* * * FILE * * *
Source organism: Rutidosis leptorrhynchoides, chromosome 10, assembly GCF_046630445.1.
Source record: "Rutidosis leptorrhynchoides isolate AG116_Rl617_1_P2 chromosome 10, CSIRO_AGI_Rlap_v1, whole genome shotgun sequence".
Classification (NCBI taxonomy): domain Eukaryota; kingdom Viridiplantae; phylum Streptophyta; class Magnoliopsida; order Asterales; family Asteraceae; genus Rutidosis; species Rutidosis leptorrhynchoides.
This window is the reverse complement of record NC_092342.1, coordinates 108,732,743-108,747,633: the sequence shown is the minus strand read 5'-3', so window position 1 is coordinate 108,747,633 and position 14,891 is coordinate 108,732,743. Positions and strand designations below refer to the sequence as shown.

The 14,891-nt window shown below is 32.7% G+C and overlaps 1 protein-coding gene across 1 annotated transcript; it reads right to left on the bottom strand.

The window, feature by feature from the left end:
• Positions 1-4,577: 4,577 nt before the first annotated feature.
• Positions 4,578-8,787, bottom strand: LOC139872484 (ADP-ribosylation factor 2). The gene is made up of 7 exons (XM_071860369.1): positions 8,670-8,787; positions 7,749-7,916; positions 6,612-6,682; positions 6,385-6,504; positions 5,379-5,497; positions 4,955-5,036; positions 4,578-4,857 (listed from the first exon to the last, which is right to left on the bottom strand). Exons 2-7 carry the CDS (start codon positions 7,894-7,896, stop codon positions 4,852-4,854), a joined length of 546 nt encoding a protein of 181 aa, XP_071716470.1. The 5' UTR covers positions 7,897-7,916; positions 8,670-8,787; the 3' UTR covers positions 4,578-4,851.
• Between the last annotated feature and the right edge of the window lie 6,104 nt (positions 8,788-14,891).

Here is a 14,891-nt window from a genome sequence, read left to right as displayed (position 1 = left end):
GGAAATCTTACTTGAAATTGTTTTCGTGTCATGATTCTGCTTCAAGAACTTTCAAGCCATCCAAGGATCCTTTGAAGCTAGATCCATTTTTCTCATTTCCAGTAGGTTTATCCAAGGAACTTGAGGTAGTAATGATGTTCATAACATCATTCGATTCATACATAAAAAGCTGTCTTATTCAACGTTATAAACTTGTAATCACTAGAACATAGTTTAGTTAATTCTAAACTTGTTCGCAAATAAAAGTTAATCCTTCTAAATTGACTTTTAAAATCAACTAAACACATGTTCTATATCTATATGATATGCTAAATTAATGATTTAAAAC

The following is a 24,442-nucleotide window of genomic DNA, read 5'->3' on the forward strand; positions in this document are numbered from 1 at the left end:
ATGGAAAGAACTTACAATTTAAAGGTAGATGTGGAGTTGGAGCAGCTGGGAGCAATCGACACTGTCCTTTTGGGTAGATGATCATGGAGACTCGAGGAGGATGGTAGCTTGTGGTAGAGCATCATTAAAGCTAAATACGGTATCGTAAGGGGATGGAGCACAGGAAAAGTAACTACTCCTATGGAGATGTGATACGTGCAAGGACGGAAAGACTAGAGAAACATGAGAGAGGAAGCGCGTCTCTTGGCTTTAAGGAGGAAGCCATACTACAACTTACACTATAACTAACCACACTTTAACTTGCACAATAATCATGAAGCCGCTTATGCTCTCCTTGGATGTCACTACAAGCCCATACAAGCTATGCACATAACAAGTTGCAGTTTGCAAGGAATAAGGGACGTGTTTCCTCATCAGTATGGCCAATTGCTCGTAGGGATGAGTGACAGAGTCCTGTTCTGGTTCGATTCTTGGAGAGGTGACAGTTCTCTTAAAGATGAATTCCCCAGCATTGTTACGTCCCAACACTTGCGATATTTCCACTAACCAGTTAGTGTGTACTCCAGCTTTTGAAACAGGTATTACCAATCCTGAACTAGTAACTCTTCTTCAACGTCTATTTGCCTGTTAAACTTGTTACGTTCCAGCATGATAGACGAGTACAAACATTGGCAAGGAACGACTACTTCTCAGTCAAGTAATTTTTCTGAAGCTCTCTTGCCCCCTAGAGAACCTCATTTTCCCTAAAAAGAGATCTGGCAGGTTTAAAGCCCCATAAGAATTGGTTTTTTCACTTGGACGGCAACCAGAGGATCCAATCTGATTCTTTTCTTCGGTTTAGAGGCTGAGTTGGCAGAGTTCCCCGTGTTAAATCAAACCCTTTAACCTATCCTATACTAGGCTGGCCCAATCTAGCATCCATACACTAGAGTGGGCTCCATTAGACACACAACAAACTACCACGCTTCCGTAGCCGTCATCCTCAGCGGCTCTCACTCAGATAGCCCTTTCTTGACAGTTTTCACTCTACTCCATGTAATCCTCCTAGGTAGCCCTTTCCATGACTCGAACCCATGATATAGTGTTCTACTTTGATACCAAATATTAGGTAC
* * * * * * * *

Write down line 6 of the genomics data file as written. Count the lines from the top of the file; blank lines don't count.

The window, feature by feature from the left end: